Wise or Foolish?

The ‘Sermon on the Mount’ is not a program for reforming civil society or implementing economic justice. Instead, it provides instructions for how the disciples of Jesus must live in the present age as faithful citizens and envoys of his Kingdom. His teachings are not optional, and to stress the point, he concluded his discourse with a stern warning. Disobeying or ignoring his words will result in everlasting catastrophe for the would-be disciple.

On the day when it truly matters, many individuals who ministered in his name will be driven from his presence. “Not every man who calls me ‘Lord’ will enter the Kingdom of the Heavens, but only he who does the will of my Father… Many will say, ‘Lord, did we not prophesy in your name, and in your name did many works of power?’ Then will I confess to them, I never knew you! Depart from me, you workers of lawlessness!” - (Matthew 7:21-23).

Rock Column on Beach - Photo by Alejandro Piñero Amerio on Unsplash
[Photo by Alejandro Piñero Amerio on Unsplash]

Jesus did not classify those he rejected as pagans or purveyors of immorality. They even called him “
Lord,” and they prophesied, exorcised demons, and did many other mighty deeds in his name.

The emphasis is on the term “many” - the “many” things they did in his name. The warning is not just applicable to a tiny minority of disobedient believers, and he did not call their impressive miracles counterfeits.

Not only did he not acknowledge them as belonging to him, but he also called them “workers of lawlessness.” On the day when he judges his own people, he will command these men and women to “depart” from his presence. Fortunately, Jesus provided us with an explanation of how someone becomes a “Worker of Lawlessness” rather than a disciple:

  • Everyone who hears these words of mine and does them will be likened to a wise man, who built his house upon the rock; and the rain descended, and the streams came, and the winds blew, and rushed against that house, and it fell not; for it had been founded upon the rock. And everyone who hears these my words and does them not will be likened to a foolish man, who built his house upon the sand; and the rain descended, and the streams came, and the winds blew and lashed against that house, and it fell, and its fall was great” - (Matthew 7:24-27).

The Greek word translated as “wise” or “prudent” (phronimos) indicates someone thoughtful, intelligent, and astute. In contrast, the man who fails to heed his words is compared to a foolish man. The Greek term for “foolish” is môros, denoting one who is dull, witless, and heedless.

What determines if a man enters the Kingdom is whether he heeds and does the words of Jesus. Both hearing AND obeying are mandatory. The man who acts correctly on his words is “wise” and therefore received by Jesus into his Kingdom.


But which “words” did Jesus mean? In his concluding remarks, the “words” that matter are the ones declared by him in the ‘Sermon on the Mount’; ALL of them, without exception.

Thus, his followers must live a life characterized by humility, hunger for righteousness, mercy, a pure heart, the avoidance of retaliation, peacemaking, honest communications, and a willingness to endure unjust suffering - (Matthew 5:3-12).

He must be a light shining in a dark world. Not only is he forbidden to kill, but he must not harbor any anger towards another man. Instead, reconciliation is his top priority - (Matthew 5:13-26).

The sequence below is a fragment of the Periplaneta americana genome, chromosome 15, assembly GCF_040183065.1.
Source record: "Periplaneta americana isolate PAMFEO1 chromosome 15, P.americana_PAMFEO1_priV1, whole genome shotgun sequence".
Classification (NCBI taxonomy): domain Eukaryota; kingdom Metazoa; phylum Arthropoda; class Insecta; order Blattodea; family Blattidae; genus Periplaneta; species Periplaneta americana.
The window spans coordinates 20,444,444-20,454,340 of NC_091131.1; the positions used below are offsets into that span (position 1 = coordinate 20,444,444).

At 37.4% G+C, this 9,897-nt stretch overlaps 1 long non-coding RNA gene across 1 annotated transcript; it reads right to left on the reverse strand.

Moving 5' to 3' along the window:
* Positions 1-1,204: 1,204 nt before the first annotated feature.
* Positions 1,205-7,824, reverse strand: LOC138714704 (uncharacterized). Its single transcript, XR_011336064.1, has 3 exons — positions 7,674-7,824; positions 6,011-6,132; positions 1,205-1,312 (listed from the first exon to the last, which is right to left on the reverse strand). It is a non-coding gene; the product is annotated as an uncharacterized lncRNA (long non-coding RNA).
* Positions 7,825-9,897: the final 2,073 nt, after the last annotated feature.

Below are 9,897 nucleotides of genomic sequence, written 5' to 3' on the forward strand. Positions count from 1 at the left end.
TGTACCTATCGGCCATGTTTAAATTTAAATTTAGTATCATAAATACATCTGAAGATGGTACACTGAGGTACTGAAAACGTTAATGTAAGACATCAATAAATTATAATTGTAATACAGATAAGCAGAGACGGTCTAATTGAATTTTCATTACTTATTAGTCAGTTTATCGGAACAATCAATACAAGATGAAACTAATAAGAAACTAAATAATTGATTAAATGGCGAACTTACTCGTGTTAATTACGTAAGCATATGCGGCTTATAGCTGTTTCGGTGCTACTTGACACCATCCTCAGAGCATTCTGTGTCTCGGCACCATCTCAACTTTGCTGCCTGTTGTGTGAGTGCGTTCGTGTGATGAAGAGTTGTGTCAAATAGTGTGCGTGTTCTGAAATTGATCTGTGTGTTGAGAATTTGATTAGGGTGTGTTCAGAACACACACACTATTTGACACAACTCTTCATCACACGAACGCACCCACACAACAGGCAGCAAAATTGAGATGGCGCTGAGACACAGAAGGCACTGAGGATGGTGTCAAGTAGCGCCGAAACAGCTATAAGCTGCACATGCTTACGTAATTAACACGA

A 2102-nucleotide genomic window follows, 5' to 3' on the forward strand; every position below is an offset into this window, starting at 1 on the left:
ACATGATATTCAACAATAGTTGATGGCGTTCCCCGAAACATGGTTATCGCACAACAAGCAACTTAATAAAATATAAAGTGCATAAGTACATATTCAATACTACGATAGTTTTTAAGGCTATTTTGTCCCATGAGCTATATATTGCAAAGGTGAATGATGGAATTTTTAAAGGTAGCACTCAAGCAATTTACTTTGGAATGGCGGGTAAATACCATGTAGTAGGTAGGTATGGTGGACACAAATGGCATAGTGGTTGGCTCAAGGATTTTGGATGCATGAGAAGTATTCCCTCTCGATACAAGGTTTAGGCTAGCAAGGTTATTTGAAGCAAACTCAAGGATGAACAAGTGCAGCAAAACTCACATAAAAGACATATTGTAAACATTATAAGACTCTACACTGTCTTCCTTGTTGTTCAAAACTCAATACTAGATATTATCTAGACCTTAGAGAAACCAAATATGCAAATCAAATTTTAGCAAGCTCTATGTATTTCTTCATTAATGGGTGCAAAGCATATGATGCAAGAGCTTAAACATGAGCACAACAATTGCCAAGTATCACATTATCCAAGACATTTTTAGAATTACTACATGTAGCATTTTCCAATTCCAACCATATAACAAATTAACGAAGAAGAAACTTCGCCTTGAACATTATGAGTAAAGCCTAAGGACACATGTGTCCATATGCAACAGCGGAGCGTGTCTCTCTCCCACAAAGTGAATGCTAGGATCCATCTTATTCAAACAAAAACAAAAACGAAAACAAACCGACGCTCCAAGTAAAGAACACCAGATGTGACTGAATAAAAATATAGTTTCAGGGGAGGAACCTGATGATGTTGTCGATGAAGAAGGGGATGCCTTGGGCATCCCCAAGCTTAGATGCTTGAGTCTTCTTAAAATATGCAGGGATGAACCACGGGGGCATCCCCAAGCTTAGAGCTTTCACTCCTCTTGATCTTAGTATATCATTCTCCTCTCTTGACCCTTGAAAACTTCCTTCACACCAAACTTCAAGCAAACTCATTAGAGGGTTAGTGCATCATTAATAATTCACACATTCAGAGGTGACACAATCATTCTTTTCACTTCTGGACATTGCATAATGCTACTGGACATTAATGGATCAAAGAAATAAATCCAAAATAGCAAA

The disciple must not lust after someone who is not his spouse and keep a lifelong commitment to his wife. Rather than swear oaths, he should speak plainly with true words - Let your “yea be yea, and nay, nay” - (Matthew 5:27-37).

To inherit the Kingdom, it is necessary to eschew retaliation and violence. The disciple is summoned to love and do good to his “enemy.” By showing mercy to his foes, he will become “complete” just as the “Father in Heaven” - (Matthew 5:44-48).

The man who seeks loopholes in his words does not have the mind of a disciple and risks rejection by Jesus as a “worker of lawlessness.” The true disciple will not do works of righteousness for the adulation of others. Hypocrisy is incompatible with discipleship.

The disciple must center his life on the “Kingdom of God” and “lay up treasures in heaven” rather than in this world. His allegiance to Jesus must be absolute, and he needs to stay on the narrow path and avoid the “broad” avenues of this age. Veering off course could prove everlastingly fatal - (Matthew 6:1-24, 7:1-6, 7:7-20).

Mountain path - Photo by Brian Erickson on Unsplash
[Photo by Brian Erickson on Unsplash]

Much is at stake in how we respond to his words. Men who do not heed and do them will be rejected. It is unwise to ignore his words, and utterly foolish to choose which ones we will obey, and which ones we will ignore or twist.

His ‘Sermon on the Mount’ provides the instructions and patterns for how his disciple is required to live regardless of the values, demands, and expectations of the surrounding culture. Following them is not easy, and many theologians, pastors, and Bible students have worked diligently to domesticate his more challenging sayings, often by cleverly parsing them.

By claiming that “only he who hears these words of mine and DOES them will enter the Kingdom,” Jesus placed absolute authority in his teachings, an authority that exceeded even that of the “Law” and the “Prophets.” We put ourselves in great jeopardy if we ignore, modify, or refuse to obey them.




Language of the New Testament

The Word Made Flesh